Question about Autism 28 replies

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#11 12 years ago

l have a friend who's little boy is, well, its not very nice for this little tacker , at kindy, he's already back 1 year, he gets picked on, he's very quiet, they say he's very smart but cant focus his energy, doctors words, all very sad to anyone who has witnessed a child with a severe case, not something you would wish on any human.




Fear-No-Evil

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10th May 2005

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#12 12 years ago

My uncle as Autism, and he's a dab hand at the piano, let me tell you. He melts the Ivory.




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#13 12 years ago
the1chaos;3517564No, that's not exactly the case I believe. It's been some time since I've read up on it, but here's my understanding of it. Autistic people have social and communication difficulties, and are prone to very repetative behaviour in certain aspects. This can be an extreme facination with mathematics, for example. This results in extremely high amounts of time and effort being put in to it, next to a natural talent for said facination. This can lead to incredible accomplishments. It's possible that the facination is split over multiple subjects, leading to seemingly hyperintelligent people. The problem however remains in social contacts, communication, and being so facinated with said subjects, there is no interest for other things. But then again, this is just what I remember from reading on it in the past. I'll check it out a bit more detailed later.

So true. Autistic people have incredible difficulty with proximal interpersonal relationships and peer bonding in general due to all the unique traits.




tusse

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14th March 2004

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#14 12 years ago

Its my understanding that the "Rainman" kind of autist is rare. Most autists are prone to repetitive behaviour in a fashion not considered "smart" as referred to in the initial post. Furthermore, most of the "rainmen" autists lack the ability to deduce anything. Coupled with the usually immense socializing disabilities seen in autism it is hardly a thing to envy.




Flodgy

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27th May 2004

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#15 12 years ago

Thankyou Chaos for sharing that knowledge there, you nailed it.

My little brother is autistic, and at the age of 12 he struggles with school work, and does quite often have many social problems. He can get along fine with friends, but he has a temper I never want to see.

One thing he excels at, is quick thinking. While it not might be with education or such things, when playing video games, he is a brilliant strategist. Once he has learnt to play the game (thats the hard bit) he is unbeatable. It puts me to shame.




Quetron

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28th August 2006

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#16 12 years ago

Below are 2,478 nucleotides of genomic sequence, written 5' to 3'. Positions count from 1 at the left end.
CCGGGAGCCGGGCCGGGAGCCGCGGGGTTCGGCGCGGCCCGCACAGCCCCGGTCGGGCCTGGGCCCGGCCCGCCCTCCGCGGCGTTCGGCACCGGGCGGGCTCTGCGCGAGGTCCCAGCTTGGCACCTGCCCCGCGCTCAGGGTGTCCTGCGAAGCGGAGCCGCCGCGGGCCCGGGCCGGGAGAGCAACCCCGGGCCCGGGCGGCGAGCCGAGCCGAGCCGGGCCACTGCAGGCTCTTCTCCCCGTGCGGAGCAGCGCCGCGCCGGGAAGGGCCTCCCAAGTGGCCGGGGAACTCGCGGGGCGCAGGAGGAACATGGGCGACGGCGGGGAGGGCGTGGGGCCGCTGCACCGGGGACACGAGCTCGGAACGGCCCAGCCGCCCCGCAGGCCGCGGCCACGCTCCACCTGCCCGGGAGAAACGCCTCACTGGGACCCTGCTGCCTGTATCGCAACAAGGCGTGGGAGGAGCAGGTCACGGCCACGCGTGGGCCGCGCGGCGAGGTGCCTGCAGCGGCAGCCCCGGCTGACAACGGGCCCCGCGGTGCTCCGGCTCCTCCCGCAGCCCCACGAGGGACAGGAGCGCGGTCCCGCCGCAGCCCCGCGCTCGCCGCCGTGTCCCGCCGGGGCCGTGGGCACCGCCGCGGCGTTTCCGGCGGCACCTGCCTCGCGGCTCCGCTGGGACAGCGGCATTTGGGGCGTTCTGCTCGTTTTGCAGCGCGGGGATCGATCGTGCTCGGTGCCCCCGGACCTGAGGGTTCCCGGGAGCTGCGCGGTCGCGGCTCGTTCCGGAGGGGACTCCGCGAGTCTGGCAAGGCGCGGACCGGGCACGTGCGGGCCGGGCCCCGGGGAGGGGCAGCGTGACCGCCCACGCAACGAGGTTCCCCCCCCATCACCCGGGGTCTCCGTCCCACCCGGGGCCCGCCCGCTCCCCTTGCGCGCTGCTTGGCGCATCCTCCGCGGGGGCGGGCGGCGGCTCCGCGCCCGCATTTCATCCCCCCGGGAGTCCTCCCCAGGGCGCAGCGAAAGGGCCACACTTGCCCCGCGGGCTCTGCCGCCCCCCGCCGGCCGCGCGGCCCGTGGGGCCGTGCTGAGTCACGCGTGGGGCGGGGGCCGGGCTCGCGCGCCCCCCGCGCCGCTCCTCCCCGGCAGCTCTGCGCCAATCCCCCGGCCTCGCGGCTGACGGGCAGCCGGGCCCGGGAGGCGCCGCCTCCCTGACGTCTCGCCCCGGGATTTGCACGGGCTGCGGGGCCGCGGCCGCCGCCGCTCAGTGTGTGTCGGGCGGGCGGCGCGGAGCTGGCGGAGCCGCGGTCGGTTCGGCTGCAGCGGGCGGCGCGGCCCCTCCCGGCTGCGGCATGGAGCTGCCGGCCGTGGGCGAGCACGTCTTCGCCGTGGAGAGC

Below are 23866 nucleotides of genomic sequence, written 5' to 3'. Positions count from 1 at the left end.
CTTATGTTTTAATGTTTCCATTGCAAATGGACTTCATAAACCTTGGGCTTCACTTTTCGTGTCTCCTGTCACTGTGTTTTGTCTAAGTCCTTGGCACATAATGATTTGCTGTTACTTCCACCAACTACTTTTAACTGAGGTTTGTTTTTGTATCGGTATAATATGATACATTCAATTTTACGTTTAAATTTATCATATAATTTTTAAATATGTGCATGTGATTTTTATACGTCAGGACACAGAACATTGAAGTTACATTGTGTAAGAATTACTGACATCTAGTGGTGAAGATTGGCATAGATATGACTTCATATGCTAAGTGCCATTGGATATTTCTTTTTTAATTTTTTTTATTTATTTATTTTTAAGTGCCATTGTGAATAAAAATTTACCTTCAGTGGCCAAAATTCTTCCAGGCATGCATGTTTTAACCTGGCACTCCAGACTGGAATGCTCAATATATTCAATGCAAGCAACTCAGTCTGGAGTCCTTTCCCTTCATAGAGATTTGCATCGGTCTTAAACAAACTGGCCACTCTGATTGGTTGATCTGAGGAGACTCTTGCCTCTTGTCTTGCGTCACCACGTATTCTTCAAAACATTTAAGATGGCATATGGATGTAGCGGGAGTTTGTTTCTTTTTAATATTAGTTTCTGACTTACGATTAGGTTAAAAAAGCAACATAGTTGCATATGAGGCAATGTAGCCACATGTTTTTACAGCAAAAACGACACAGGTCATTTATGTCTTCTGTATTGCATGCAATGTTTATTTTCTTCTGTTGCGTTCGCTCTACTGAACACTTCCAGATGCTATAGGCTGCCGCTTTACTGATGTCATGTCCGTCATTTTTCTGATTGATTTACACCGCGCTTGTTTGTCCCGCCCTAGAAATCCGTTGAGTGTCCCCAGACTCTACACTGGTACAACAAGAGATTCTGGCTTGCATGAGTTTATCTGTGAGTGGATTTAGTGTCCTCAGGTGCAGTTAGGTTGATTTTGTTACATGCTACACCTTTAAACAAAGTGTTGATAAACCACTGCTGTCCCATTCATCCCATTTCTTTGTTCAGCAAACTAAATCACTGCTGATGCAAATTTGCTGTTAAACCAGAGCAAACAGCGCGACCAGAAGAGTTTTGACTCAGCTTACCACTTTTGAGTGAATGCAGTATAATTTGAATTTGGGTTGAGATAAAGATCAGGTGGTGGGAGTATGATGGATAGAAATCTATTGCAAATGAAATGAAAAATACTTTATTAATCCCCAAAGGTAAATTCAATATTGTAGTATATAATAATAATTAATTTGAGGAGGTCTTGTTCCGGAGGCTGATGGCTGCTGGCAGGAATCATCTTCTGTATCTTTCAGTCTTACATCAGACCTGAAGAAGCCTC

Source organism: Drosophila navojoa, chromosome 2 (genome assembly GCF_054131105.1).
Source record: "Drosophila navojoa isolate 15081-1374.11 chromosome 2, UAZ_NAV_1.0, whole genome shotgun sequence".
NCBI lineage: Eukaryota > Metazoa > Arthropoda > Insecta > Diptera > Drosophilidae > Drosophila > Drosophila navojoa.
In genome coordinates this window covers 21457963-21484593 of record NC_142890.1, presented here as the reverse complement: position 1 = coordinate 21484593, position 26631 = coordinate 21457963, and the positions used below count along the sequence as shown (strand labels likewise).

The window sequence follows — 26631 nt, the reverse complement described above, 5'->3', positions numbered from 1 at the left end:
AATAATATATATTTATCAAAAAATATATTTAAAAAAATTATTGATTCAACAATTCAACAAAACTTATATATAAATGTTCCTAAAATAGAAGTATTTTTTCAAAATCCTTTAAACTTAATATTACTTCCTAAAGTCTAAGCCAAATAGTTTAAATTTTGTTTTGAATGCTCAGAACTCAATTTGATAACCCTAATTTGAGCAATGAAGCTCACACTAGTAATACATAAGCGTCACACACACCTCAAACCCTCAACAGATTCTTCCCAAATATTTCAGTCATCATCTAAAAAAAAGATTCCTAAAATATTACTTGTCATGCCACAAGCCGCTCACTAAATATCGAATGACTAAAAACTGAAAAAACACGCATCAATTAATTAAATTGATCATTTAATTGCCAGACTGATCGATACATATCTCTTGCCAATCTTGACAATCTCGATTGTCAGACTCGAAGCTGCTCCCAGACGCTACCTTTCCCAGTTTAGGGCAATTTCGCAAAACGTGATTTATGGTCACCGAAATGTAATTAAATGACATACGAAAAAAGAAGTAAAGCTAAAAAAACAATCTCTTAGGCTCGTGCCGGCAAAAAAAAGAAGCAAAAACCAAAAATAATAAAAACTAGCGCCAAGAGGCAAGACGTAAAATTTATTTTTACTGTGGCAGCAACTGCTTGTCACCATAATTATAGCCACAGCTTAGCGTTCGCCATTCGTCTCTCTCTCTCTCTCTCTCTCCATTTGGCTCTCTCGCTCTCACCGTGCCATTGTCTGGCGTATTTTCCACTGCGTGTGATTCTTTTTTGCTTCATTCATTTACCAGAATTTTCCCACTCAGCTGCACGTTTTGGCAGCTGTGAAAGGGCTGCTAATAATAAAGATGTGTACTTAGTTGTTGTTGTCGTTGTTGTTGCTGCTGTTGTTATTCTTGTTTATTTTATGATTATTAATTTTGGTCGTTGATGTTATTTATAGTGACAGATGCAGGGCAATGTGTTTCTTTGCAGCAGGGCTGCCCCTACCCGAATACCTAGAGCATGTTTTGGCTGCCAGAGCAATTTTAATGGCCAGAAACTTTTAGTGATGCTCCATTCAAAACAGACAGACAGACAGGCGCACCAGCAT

I think this and alzhiemers is caused by modern day food, additives smog or somthing.Parkinsons as well, I wonder what the statistics are for these back 4000 years ago. sure we didn't live as long (I bet we did though) but all this stuff seems introduced into humans and not from a deformation of whatever.




Scientist Dr. Professor

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4th September 2004

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#17 12 years ago
Quetron;3519546I think this and alzhiemers is caused by modern day food, additives smog or somthing.Parkinsons as well, I wonder what the statistics are for these back 4000 years ago. sure we didn't live as long (I bet we did though) but all this stuff seems introduced into humans and not from a deformation of whatever.

No one lived as long, and even if they did, they were either classified as insane or it was never documented.




Sniper5558

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17th January 2007

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#18 12 years ago

In previous ages, people lived much less time, and were normally under our currently normal physical conditions. Yet, diseases of this type weren't normal that time. I simply don't have any data to give to you, so this is only my point of view.




Chris

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20th February 2006

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#19 12 years ago
Delta Force;3517552If Autism makes people so much smarter than an average person why is it considered a disease? I mean doesn't a disease have to do something negative to you? As far as I know all it does it make you really smart but mess up behavior (Like your a smart dude with emotional problems).

A disease? WHAT?!

It's a syndrome. There's a difference.




Banach

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27th February 2006

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#20 12 years ago

LOL

A disease is airbone bacteria that settles into our genes and layes waste to your system depending on the disease.

A syndrome is a bunch of symptoms related to one sickness

Austism for example would be a syndrome due to different symptoms that combine to form the syndrome itself, like AIDS